"* * * it may appear questionable, in terms of the theory of compensation recovery as based upon disability or death arising from accident, N.J.S.A. 34:15-12, 13, that a faster rate of tumor growth should be relevant to the right of recovery, where, as here, there is no dispute but that removal forthwith of the entire breast, with such impairment or disability as would have attended such surgery, would have been required even if the supposed trauma had never taken place. We are satisfied, however, that the controlling decisions pertinent to this question, though not directly in point, require the conclusion that if, in fact, the accident caused this tumor to grow faster than it would have otherwise, there must be recovery for all of the disability incidents of the disease notwithstanding that such increased rate of growth did not have anything to do with the medical decision to operate beyond making the necessity to do so manifest earlier than otherwise."
Because of the view we take, as hereinafter developed, that the petitioner has failed to sustain her burden as to whether there was aggravation of the cancer in fact, we deem it inappropriate to pass on that question within the factual context of this case. We will assume, arguendo, that the statute contemplates a right to recover.
We turn now to an examination of the evidence in order to determine whether the petitioner has sustained the burden of proof on her proffered hypothesis that the accident
One of petitioner's theories concerning aggravation resolved around the rapid growth of the tumor from the date of the accident until the date of surgery some three months later. When first discovered, she testified that the lump was the size of about "the tip of my pinky" and that by March 11, 1954, the date of surgery, it was the size of the end of her little finger (distal phalange). Petitioner estimated that it doubled in size during the three months prior to surgery. Her testimony was corroborated by that of several of her co-workers who testified that the growth grew in size. One co-worker compared its original size on December 14, 1953 with a "small hazel nut," and prior to hospitalization as "a little larger than a nickel."
The medical evidence indicates little increase in size. Dr. Bongiorno, the plant physician testifying for the respondent, estimated on palpation on December 15, the date of his examination, that the growth was 1 cm. (2/5") to 1/2" in size. Dr. Bender, the operating physician estimated that on the date of surgery it was 1 cm. in diameter. Examination at biopsy indicated its size to be 1 1/2 cms. by 1 cm., while pathological examination in the laboratory showed the actual size to be 1 cm.
Dr. Bender was the first medical witness called by the petitioner. He first saw the petitioner on March 2, 1954, but at that time she never gave him any history of the accident. It was only after her temporary sickness benefits had been stopped that petitioner, sometime in August or September, informed Dr. Bender of the accident. Dr. Bender testified in answer to an extended hypothetical question setting forth the lay testimony as follows:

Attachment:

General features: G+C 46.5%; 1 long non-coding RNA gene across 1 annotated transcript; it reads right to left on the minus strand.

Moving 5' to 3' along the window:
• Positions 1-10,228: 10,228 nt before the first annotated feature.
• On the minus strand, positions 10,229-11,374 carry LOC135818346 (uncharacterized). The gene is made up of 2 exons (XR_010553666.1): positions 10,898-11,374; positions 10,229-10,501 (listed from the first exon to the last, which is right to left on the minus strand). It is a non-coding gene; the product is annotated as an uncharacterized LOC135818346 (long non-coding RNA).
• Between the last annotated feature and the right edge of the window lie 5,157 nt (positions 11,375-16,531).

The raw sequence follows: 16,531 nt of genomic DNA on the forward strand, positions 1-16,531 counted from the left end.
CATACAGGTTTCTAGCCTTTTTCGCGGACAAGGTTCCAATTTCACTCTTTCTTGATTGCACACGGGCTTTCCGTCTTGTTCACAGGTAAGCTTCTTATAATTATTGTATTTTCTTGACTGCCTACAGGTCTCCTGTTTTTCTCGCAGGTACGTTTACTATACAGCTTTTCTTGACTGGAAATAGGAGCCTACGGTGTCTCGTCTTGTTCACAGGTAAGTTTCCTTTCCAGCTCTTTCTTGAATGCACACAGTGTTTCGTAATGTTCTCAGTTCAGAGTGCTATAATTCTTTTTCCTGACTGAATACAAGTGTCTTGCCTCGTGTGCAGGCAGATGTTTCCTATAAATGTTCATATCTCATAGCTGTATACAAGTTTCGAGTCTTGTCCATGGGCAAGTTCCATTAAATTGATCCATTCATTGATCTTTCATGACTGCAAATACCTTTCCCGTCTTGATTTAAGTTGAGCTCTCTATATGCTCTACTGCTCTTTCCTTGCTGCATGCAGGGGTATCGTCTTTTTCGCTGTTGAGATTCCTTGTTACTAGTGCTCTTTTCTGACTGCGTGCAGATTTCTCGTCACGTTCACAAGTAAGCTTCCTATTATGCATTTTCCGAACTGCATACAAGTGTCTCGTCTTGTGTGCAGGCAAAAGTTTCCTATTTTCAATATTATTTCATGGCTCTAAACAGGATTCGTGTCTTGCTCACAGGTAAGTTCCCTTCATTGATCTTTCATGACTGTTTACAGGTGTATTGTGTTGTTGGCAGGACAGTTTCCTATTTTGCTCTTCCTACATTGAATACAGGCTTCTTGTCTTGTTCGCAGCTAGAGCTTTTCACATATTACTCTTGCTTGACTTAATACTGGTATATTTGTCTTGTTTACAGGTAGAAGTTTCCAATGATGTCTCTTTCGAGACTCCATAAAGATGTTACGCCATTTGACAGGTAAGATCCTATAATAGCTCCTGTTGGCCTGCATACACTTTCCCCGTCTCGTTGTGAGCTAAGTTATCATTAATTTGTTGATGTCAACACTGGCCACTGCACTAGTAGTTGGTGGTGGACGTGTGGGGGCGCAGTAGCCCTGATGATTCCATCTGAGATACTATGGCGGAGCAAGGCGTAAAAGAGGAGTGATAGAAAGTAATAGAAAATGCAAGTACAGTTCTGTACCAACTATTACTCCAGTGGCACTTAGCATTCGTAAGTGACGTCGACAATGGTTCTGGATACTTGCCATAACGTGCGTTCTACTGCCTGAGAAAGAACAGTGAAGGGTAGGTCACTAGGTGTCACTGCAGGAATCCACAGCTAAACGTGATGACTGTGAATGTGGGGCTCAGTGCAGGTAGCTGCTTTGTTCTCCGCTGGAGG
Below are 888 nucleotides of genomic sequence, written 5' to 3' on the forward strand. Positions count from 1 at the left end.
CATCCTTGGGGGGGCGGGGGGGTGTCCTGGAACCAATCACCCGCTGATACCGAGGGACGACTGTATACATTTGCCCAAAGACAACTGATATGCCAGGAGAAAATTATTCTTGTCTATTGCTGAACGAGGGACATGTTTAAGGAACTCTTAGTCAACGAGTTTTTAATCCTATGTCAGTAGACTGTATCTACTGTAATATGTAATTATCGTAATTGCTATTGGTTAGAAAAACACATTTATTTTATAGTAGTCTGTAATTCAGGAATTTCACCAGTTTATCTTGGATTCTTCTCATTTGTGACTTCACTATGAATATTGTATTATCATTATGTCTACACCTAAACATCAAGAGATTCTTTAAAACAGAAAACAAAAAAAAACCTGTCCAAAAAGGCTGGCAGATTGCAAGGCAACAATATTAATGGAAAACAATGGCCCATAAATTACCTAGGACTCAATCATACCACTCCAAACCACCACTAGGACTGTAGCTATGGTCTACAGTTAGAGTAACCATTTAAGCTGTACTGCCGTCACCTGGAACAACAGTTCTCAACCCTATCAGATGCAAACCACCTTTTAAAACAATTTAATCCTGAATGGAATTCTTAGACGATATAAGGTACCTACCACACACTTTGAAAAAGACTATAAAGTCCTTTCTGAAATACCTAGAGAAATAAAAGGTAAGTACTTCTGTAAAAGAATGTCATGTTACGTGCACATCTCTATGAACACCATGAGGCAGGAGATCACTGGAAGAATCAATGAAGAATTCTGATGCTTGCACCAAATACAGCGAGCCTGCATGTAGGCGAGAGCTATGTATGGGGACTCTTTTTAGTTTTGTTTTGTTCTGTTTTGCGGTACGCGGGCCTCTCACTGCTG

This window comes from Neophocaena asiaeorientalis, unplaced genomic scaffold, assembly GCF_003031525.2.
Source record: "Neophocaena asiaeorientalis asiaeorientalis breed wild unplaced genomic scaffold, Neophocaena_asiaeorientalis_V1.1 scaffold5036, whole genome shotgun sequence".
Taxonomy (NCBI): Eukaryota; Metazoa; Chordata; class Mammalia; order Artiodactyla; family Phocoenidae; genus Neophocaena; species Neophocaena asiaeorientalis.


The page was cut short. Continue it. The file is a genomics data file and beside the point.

"Well, it seems within reason that if this petitioner had a mass that gradually increased in size from the time of the injury until it was removed, a factor of trauma or injury might cause an acceleration of an unkind process."
When queried on cross-examination as to whether a tumor of the type diagnosed in this case, i.e., an infiltrating
While the medical estimates of the size in this case seem fairly constant, the lay testimony is highly disparate and does not form a firm base for opining. Dr. Friedman's testimony on the point is sufficiently indicative of the untrustworthiness of hasty lay estimates concerning size when experts may have a large area of error.
Dr. Friedman, relying on petitioner's testimony that there was no lump on the breast prior to trauma, her previous good health and the appearance of a black and blue mark two days after the accident, stated that "this traumatized tumor rapidly enlarged so that three days after the trauma a definite lump was felt for the first time." When cross-examined as to how much more rapid the growth was than it would have been without trauma he answered "slightly" more rapid. Dr. Friedman admitted that an "average" tumor without trauma would increase anywhere from 25% to 400% in size. While his belief as to the growth of petitioner's tumor, based upon the lay observations, was that it increased five or six times in volume, we have previously alluded to the state of the proofs on the question of the increase in size
Respondent produced as a medical witness Dr. Yaguda, who had studied the pathological reports and made a microscopic examination of the tissue slides. Dr. Yaguda concluded that there was no evidence from which a deduction could be made that trauma had aggravated the cancerous condition. This opinion concerning the negative nature of pathological evidence was confirmed by Dr. Bender and Dr. Friedman. Dr. Yaguda testified that the specimen sections did not present "the picture of a rapidly growing tumor." Dr. Hoffman, a cancer expert, testifying for respondent concluded that this was "a low grade, slowly growing type of cancer." If one compares the estimate of Dr. Friedman that an untraumatized tumor could be expected to grow anywhere from 25% to 400%, with the estimate of Dr. Bongiorno as to the size of the growth on December 15, 1953 (1 cm. to 1/2") and with the actual size established by the pathologist in the laboratory after surgery (1 cm.), the testimony of Dr. Yaguda and Dr. Hoffman are confirmed.
We next consider the crucial question of whether there was injury to the tumor itself by the accident rather than to the surrounding breast tissue.